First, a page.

Backroom Staff Liverpool FC

A Who’s Who of Liverpool’s Backroom Staff?

This coming season promises to be an exciting one for Liverpool fans. The summer additions to a squad that reached a Champions League final at the end of last season has seen expectations and realistic targets reach their highest level in over a decade. However, the players are only half the story. Behind the stars, on the pitch and behind the manager Jurgen Klopp is a small army of people whose jobs are to make sure that the Liverpool players are as ready as possible win football matches. This season the backroom staff are in full focus due to the extra responsibility each has because of the continued leave of absence of Zeljko Buvac, Klopp’s main assistant. In this article, I will look at the main members of Klopp’s backroom staff and explore their roles within the club.

Pepijn Lijnders

The first member of the backroom staff is technically the newest member, although he is returning to Liverpool after only six months managing NEC Nijmegen in the Dutch second division. Prior to his departure in January, Pepijn Lijnders had worked as first-team development coach a role he took up upon Klopp’s arrival at Liverpool, before which Lijnders had spent a sole season as manager of Liverpool under-16’s. In his role as first-team development coach, Lijnders was the main link between the first-team and the academy and is a big reason for the integration of young players into the first-team, the most notable being Trent Alexander-Arnold. Lijnders was also present at every first-team training session, making notes on what was done and working with the more experienced coaches to incorporate his new coaching ideas into the team’s routines.

When Lijnders left his role at NEC Nijmegen at the end of last season, Liverpool moved swiftly to bring him back into Klopp’s backroom staff, but the club have not yet given Lijnders an official job title, causing speculation that he is to replace the absent Zeljko Buvac as assistant manager. This speculation has been further increased by the fact that Lijnders has been placed in charge of first-team training sessions over the summer.

Peter Krawietz

Krawietz has been nicknamed “the Eye” by Klopp and worked alongside his fellow German at both Mainz and Dortmund before they joined Liverpool. Less a hands-on coach than Lijnders, Kraweitz’s main role revolves around player analysis with him only really taking the reigns in the final training session before a match where he provides the tactical knowledge that players will need to implement in a game.

Alongside his tactical training, Kraweitz plays a key role during matches for Liverpool. When Klopp joined the club, one thing that he brought with him from Dortmund was the use of a video presentation during half-time. During the first half of a match, it is Kraweitz’s job to prepare this presentation for Klopp by analysing the opposition and looking for errors in the way that Liverpool have been playing before judging whether these are one-offs or if a pattern is forming, allowing the errors to be dealt with straight away rather than having them persist for the whole game.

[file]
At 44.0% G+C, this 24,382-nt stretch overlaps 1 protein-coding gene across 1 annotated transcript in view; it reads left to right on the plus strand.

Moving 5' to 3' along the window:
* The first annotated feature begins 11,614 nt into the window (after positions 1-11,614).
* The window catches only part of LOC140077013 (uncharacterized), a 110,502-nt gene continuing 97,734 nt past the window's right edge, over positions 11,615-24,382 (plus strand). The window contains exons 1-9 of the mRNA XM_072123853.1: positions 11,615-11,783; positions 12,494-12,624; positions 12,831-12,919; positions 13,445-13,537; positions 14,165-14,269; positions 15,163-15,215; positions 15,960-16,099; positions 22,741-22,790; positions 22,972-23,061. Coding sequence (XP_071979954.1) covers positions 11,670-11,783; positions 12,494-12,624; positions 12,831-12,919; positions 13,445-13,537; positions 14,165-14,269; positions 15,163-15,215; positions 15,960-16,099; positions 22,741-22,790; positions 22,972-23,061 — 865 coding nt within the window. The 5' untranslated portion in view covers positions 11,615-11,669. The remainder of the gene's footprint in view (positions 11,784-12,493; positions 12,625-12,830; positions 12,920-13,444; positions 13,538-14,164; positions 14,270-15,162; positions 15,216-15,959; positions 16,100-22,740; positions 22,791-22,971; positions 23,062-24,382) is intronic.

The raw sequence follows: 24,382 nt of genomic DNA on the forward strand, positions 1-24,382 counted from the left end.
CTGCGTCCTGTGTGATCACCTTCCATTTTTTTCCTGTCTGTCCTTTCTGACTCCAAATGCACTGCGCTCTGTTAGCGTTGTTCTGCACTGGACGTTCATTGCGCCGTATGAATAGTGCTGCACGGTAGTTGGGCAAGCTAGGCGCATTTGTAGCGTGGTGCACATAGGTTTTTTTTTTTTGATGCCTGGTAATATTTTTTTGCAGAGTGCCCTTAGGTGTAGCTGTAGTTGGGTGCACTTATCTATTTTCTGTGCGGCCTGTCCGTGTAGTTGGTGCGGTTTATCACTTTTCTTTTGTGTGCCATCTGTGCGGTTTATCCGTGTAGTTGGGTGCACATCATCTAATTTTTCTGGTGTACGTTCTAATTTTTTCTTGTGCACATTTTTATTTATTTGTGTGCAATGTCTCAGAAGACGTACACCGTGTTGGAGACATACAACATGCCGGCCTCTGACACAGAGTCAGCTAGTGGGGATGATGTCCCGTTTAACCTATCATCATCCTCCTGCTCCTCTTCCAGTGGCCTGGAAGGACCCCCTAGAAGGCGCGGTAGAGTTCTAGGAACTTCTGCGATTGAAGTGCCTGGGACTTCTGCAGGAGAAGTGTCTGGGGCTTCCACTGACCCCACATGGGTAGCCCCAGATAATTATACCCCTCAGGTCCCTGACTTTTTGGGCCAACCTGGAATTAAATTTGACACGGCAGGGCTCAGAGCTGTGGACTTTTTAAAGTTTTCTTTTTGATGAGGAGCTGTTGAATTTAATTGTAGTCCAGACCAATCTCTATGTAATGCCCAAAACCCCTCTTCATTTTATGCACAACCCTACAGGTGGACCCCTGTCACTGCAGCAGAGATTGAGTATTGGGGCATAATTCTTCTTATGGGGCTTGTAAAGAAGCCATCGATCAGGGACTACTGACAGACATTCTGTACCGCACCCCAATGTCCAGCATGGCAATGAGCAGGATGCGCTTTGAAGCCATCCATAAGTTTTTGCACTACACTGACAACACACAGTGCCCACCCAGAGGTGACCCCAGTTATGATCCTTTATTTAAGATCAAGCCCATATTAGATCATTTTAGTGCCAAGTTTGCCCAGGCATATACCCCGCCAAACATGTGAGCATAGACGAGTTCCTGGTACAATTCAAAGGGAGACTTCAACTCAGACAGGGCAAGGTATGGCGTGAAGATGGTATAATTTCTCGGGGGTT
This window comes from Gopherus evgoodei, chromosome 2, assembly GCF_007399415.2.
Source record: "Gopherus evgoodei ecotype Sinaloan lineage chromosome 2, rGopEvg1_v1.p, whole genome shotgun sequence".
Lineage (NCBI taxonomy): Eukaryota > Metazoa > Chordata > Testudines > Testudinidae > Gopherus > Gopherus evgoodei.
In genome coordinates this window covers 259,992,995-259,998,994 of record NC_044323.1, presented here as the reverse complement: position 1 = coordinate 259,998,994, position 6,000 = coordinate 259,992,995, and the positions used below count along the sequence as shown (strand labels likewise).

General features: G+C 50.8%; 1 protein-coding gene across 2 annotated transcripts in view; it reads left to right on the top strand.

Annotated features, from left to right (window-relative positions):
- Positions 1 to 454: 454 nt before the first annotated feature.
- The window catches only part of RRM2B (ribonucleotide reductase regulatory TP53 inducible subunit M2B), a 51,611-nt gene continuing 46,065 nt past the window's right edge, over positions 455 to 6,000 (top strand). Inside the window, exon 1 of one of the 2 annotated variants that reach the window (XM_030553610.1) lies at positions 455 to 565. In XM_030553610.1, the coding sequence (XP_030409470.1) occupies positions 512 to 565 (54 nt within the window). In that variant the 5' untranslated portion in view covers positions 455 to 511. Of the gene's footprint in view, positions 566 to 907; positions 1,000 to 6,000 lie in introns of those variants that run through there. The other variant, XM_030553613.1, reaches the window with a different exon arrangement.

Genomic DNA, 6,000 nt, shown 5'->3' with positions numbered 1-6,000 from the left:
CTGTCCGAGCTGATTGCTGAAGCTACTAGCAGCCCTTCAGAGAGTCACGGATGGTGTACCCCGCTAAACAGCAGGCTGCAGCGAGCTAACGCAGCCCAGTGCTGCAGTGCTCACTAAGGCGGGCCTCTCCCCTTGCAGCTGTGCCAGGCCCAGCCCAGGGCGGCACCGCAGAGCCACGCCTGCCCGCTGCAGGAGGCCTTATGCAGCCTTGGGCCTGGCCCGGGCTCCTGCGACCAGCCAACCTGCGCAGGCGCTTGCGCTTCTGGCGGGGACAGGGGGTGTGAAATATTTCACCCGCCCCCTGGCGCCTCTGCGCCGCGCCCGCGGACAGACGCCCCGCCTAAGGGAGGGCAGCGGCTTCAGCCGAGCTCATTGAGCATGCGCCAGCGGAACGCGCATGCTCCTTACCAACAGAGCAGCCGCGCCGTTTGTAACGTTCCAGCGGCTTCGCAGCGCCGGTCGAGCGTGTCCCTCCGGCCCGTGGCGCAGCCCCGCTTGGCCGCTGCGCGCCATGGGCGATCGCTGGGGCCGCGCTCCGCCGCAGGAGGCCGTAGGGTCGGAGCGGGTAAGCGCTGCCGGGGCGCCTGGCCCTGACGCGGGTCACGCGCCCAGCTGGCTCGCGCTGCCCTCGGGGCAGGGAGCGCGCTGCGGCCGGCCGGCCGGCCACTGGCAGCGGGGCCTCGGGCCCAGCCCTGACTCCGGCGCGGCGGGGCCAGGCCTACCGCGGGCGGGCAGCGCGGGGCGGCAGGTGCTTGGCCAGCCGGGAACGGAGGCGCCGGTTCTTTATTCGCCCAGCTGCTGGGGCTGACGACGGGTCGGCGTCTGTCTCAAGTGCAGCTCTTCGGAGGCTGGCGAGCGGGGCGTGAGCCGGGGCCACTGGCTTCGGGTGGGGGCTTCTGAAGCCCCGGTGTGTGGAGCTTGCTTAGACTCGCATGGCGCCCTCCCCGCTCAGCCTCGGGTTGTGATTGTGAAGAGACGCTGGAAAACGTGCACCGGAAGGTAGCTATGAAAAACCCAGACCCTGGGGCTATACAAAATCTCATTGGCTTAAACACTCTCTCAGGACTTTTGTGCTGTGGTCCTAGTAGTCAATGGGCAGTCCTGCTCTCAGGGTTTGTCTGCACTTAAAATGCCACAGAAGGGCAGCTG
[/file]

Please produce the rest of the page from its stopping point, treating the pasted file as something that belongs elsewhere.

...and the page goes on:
Andreas Kornmayer

Liverpool’s head of fitness and conditioning joined in 2016 following a 15-year association with Bayern Munich where he worked with numerous youth teams before being promoted to working with the first-team in 2010. Kornmayer now plays an active role in Liverpool training sessions, making sure that the players are at peak fitness before each match by advising the other coaches which players should be made available for which drills and doing extra fitness work with those who need it.

While Kornmayer’s impact on the team can largely be regarded a success, there are rumours that his high-level of involvement in first-team training has contributed to Zeljko Buvac’s leave of absence, with Buvac reportedly being unhappy at having several of his drills altered. However, this is just speculation and may not be true, or if it is, is likely to only be one of several reasons for Buvac’s continued estrangement from Liverpool.

John Achterberg

Of all the backroom staff at any club, Achterberg is the one who seems to come under-fire the most. The reason for this is that he has been Liverpool’s goalkeeping coach since 2009, joining from Tranmere Rovers where he was a former goalkeeper himself. Many have questioned Achterberg’s ability as a goalkeeping coach as Liverpool have seen no first-team goalkeepers improve under his stewardship, further brought to light with the current plight of Loris Karius. However, Achterberg occupying the role under 5 different managers, after originally being hired during Rafael Benitez’s reign, shows that he is held in high regard, with colleagues highlighting his dedication to the role and the fact he lives for goalkeeping 24 hours a day.

Mona Nemmer

Nemmer is a key member of Liverpool’s backroom staff despite not being on the coaching team. Like Kornmayer, Nemmer joined in 2016 from Bayern Munich, and took on the role of head of nutrition as Liverpool looked to reinvent their nutritional department. Despite being rarely considered when discussing backroom staff, Nemmer has a close relationship with all of the players and their families as she essentially tells them what they can eat and when, so as to bring further marginal gains that cannot be unlocked in training sessions.

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